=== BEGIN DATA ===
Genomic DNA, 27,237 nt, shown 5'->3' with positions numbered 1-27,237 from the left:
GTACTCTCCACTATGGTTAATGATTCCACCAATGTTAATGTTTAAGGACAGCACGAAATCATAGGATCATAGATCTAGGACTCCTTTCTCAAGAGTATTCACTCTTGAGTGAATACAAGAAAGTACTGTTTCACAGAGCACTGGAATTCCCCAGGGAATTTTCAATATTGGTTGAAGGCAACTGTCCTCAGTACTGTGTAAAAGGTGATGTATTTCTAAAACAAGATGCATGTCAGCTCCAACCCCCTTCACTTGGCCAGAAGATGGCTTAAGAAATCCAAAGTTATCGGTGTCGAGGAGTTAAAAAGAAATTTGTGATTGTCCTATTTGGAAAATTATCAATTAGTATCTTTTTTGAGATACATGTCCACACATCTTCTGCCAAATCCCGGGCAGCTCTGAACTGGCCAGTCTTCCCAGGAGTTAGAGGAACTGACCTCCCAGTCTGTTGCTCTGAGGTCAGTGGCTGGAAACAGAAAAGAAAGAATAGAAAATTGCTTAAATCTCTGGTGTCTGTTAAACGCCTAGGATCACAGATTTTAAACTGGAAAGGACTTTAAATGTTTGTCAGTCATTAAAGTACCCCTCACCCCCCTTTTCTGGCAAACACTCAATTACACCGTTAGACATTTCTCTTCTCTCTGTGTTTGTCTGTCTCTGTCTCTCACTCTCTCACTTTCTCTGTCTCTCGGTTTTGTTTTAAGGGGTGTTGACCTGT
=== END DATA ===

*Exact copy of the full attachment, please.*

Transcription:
Genomic DNA, 27,237 nt, shown 5'->3' with positions numbered 1-27,237 from the left:
GTACTCTCCACTATGGTTAATGATTCCACCAATGTTAATGTTTAAGGACAGCACGAAATCATAGGATCATAGATCTAGGACTCCTTTCTCAAGAGTATTCACTCTTGAGTGAATACAAGAAAGTACTGTTTCACAGAGCACTGGAATTCCCCAGGGAATTTTCAATATTGGTTGAAGGCAACTGTCCTCAGTACTGTGTAAAAGGTGATGTATTTCTAAAACAAGATGCATGTCAGCTCCAACCCCCTTCACTTGGCCAGAAGATGGCTTAAGAAATCCAAAGTTATCGGTGTCGAGGAGTTAAAAAGAAATTTGTGATTGTCCTATTTGGAAAATTATCAATTAGTATCTTTTTTGAGATACATGTCCACACATCTTCTGCCAAATCCCGGGCAGCTCTGAACTGGCCAGTCTTCCCAGGAGTTAGAGGAACTGACCTCCCAGTCTGTTGCTCTGAGGTCAGTGGCTGGAAACAGAAAAGAAAGAATAGAAAATTGCTTAAATCTCTGGTGTCTGTTAAACGCCTAGGATCACAGATTTTAAACTGGAAAGGACTTTAAATGTTTGTCAGTCATTAAAGTACCCCTCACCCCCCTTTTCTGGCAAACACTCAATTACACCGTTAGACATTTCTCTTCTCTCTGTGTTTGTCTGTCTCTGTCTCTCACTCTCTCACTTTCTCTGTCTCTCGGTTTTGTTTTAAGGGGTGTTGACCTGT